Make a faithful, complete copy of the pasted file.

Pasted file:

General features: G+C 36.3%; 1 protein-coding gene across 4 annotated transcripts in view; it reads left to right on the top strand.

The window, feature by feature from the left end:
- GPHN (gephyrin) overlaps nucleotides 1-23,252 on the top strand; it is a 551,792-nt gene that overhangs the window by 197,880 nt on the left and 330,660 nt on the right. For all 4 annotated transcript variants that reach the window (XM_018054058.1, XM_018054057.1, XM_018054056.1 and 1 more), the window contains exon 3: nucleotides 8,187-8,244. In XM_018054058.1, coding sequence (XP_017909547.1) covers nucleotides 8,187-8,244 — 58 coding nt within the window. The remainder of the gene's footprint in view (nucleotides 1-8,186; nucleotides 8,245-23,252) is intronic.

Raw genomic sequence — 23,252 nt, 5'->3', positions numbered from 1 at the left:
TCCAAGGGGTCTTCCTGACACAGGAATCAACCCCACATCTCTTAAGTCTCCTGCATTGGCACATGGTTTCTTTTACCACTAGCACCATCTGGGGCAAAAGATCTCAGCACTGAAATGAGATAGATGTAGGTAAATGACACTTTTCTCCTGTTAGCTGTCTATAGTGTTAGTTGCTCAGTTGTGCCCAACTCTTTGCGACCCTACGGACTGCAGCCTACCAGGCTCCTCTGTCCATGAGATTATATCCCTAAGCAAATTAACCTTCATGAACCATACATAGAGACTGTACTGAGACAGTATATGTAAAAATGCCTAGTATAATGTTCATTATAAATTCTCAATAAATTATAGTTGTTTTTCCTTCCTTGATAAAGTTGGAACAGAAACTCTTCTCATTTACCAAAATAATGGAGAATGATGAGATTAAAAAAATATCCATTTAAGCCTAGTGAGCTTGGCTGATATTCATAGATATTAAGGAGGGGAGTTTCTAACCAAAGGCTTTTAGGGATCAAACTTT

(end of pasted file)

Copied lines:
General features: G+C 36.3%; 1 protein-coding gene across 4 annotated transcripts in view; it reads left to right on the top strand.

The window, feature by feature from the left end:
- GPHN (gephyrin) overlaps nucleotides 1-23,252 on the top strand; it is a 551,792-nt gene that overhangs the window by 197,880 nt on the left and 330,660 nt on the right. For all 4 annotated transcript variants that reach the window (XM_018054058.1, XM_018054057.1, XM_018054056.1 and 1 more), the window contains exon 3: nucleotides 8,187-8,244. In XM_018054058.1, coding sequence (XP_017909547.1) covers nucleotides 8,187-8,244 — 58 coding nt within the window. The remainder of the gene's footprint in view (nucleotides 1-8,186; nucleotides 8,245-23,252) is intronic.

Raw genomic sequence — 23,252 nt, 5'->3', positions numbered from 1 at the left:
TCCAAGGGGTCTTCCTGACACAGGAATCAACCCCACATCTCTTAAGTCTCCTGCATTGGCACATGGTTTCTTTTACCACTAGCACCATCTGGGGCAAAAGATCTCAGCACTGAAATGAGATAGATGTAGGTAAATGACACTTTTCTCCTGTTAGCTGTCTATAGTGTTAGTTGCTCAGTTGTGCCCAACTCTTTGCGACCCTACGGACTGCAGCCTACCAGGCTCCTCTGTCCATGAGATTATATCCCTAAGCAAATTAACCTTCATGAACCATACATAGAGACTGTACTGAGACAGTATATGTAAAAATGCCTAGTATAATGTTCATTATAAATTCTCAATAAATTATAGTTGTTTTTCCTTCCTTGATAAAGTTGGAACAGAAACTCTTCTCATTTACCAAAATAATGGAGAATGATGAGATTAAAAAAATATCCATTTAAGCCTAGTGAGCTTGGCTGATATTCATAGATATTAAGGAGGGGAGTTTCTAACCAAAGGCTTTTAGGGATCAAACTTT